Vanessa Hudgens on Finding Power in NBC's 'Powerless'

The singer-actress finds the funny in DC's first half-hour series.
Chris Large/NBC
Hudgens in "Powerless"

Vanessa Hudgens has a lot in common with Emily Locke, her character on NBC's freshman DC Comics comedy Powerless. They're both young, endearingly optimistic women taking on a new job unlike anything they've ever done before. There's really just one big difference between Hudgens' life and Locke's: a decided lack of superhero-on-supervillain violence.

In the series — the first TV comedy to be set in the DC Comics universe — Emily moves to Charm City for a new job as director of research and development for Wayne Security (yes, as in Bruce). Watching superheroes destroy as many high rises as they do bad guys is a daily occurrence, which annoys pretty much everyone in town except small-town escapee Emily.

"She's just a really lively and useful ambitious woman in a world that is more jaded, and for sure I see myself in the same way," explains the actress, adding that she also feels "grateful and blessed that we both get to do what we love every day." For Hudgens, that's acting. For Emily, it's being creative and watching men and women in tights and capes flying across the sky.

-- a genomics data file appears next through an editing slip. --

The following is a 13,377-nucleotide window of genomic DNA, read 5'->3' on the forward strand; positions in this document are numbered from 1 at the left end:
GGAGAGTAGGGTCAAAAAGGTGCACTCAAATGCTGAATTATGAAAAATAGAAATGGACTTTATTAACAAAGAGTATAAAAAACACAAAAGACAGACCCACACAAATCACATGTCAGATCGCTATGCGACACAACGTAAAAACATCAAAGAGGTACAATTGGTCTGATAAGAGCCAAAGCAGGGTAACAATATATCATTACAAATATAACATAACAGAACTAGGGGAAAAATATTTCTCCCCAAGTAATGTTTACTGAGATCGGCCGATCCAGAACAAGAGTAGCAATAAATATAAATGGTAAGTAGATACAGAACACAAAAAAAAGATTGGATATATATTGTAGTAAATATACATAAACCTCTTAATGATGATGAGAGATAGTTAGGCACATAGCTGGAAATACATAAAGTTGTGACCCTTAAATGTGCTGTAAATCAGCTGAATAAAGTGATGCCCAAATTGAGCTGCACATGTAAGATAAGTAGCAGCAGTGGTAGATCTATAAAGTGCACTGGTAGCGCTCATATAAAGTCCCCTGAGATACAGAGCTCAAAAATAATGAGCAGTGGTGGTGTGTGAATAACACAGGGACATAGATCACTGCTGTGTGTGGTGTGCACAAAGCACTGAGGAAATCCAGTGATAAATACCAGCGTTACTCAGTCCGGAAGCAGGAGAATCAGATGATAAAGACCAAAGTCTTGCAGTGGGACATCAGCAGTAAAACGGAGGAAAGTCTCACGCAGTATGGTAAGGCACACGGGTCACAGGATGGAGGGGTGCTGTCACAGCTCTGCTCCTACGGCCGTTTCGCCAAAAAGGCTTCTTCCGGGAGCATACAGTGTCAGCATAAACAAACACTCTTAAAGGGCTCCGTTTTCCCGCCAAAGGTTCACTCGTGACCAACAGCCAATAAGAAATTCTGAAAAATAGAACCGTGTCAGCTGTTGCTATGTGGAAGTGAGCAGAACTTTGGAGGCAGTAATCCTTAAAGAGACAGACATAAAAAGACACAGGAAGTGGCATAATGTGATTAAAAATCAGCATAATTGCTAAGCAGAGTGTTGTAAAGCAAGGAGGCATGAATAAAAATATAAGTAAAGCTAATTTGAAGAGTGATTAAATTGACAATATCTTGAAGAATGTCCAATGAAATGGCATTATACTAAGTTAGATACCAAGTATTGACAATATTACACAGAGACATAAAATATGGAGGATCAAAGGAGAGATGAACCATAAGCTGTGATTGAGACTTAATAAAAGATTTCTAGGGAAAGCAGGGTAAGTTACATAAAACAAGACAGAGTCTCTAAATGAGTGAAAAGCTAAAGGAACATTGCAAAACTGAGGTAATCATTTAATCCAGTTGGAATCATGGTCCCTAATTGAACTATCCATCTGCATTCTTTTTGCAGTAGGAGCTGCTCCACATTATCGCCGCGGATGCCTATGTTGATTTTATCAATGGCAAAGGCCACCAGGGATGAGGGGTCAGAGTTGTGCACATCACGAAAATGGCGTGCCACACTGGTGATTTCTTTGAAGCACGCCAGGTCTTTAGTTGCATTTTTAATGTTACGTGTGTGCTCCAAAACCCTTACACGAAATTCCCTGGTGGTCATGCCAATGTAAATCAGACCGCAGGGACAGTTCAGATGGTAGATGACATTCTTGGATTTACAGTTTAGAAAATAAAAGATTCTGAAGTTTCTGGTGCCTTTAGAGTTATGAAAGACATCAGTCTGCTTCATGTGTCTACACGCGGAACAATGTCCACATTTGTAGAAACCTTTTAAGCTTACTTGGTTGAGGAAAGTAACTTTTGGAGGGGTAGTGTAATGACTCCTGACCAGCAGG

It's no coincidence that Emily seems so much like Hudgens. According to executive producer Patrick Schumacker, "early iterations of the character made her seem a bit more of a demure wallflower." However, NBC was not thrilled with the direction Powerless was heading in, so the show's initial creative team (including creator Ben Queen) exited and Schumacker and Justin Halpern took over.

"The network had seen Vanessa's performance as Rizzo in Fox's Grease last year, which got them excited about giving her character more gusto and edge," Schumacker says. "We've been embracing that more and more as we go. The first time we sat down with her as showrunners, we were walking on eggshells because creative control had been turned over to us and we didn't know what to expect. From that first meeting, though, we discovered that Vanessa is a real gamer. She put a lot of trust in us and sparked to what we wanted to do. We walked away feeling like we had some promising stuff ahead of us."